4. Face your students when you’re lecturing.
In a similar vein, try to save your speaking for when you’re not facing and/or writing on the board. Being able to see your face can be immensely helpful for some students when it comes to understanding your meaning.
5. Mind your rants about the ills of technology, especially when you have a student in need of accommodations.
On Twitter recently, I saw someone discussing how frustrating it was to be a student whose accommodations allowed her to keep her laptop out when she was in classes that frequently asked everyone else to put theirs away. It singled her out, making her visibly separate. This wasn’t helped by professors that went on at length about the value taking notes by hand when she literally couldn’t.* It’s important to be mindful of those who may not be able to fulfill our “ideal” relationship with technology so that we don’t malign their existence within the classroom space.
*In very bad form, I can’t track down the initial Twitter conversation, as it came from someone I don’t follow. I’m going to keep looking, and will link if/when I do find it.
6. Know how you want to respond to students who cross lines—and PRACTICE doing so.
Many of us have commentary on our syllabi about the importance of respecting other students during fraught class discussions, or about our ability to ask students to leave the classroom if necessary. But it’s one thing to have a policy in writing, and another, far more difficult thing to enforce said policy in the moment. Before entering the classroom, and at various points throughout the semester, it can be valuable to envision what that moment might look like. How will you know a line has been crossed? How will you convey that to your students? When will you simply address the problem in class and move on, and when will you have to demand that a student leave the classroom? These answers may evolve as you move through the semester (and as you move through your teaching career). Nonetheless, asking the questions is a valuable exercise.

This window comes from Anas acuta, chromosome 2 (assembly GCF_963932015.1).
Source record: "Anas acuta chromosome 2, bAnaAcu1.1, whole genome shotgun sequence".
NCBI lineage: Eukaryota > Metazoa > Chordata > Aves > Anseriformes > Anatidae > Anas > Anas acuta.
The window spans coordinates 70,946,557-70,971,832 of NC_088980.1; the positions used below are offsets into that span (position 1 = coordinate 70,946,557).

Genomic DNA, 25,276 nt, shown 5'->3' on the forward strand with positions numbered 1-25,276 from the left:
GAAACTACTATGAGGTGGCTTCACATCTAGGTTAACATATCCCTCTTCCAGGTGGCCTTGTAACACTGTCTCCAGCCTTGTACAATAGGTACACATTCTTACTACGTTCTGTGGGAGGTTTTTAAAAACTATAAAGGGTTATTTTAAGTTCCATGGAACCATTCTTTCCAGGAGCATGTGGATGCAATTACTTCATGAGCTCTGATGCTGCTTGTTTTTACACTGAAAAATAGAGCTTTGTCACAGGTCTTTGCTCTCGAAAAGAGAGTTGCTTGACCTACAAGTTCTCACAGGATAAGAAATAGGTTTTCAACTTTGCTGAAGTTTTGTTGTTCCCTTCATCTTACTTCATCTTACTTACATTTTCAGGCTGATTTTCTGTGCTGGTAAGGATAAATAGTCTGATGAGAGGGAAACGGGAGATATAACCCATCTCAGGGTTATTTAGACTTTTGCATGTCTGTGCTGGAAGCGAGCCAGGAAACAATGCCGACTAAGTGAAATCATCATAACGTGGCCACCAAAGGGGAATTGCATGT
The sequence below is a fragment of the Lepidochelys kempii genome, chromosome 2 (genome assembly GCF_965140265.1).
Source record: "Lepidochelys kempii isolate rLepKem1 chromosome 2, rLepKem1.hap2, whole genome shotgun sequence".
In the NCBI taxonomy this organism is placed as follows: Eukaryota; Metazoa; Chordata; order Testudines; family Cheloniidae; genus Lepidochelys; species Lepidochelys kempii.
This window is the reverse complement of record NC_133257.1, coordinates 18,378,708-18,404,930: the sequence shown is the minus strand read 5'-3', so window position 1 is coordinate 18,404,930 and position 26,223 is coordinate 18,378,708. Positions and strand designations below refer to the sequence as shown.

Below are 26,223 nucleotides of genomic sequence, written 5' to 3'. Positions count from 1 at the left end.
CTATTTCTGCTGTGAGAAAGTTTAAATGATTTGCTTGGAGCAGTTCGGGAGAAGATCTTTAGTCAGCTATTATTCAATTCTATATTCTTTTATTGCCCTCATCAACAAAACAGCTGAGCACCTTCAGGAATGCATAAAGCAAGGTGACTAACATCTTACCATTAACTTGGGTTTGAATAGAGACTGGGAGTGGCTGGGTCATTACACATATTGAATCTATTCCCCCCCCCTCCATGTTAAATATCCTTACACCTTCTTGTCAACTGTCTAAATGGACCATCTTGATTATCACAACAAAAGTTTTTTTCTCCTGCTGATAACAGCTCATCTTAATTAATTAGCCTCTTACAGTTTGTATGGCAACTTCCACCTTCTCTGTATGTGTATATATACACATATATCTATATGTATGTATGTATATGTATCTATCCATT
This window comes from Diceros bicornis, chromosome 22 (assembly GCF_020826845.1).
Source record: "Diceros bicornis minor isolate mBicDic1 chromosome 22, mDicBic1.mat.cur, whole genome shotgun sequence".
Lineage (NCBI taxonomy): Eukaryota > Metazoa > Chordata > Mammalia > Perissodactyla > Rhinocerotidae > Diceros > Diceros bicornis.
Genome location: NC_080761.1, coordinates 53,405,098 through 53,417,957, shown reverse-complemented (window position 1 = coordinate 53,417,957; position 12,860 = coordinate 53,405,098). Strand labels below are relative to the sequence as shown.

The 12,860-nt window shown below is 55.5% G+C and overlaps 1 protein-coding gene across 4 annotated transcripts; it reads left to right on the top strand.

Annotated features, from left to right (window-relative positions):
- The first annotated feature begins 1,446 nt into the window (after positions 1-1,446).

Also a valuable exercise: practicing to be ready to handle those moments as they occur. If you know you struggle with confrontation, write scripts and practice saying them out loud. Say them until you get bored with them, and then say them some more. Become so comfortable with the words that, in a moment running high with tension, they come naturally to you.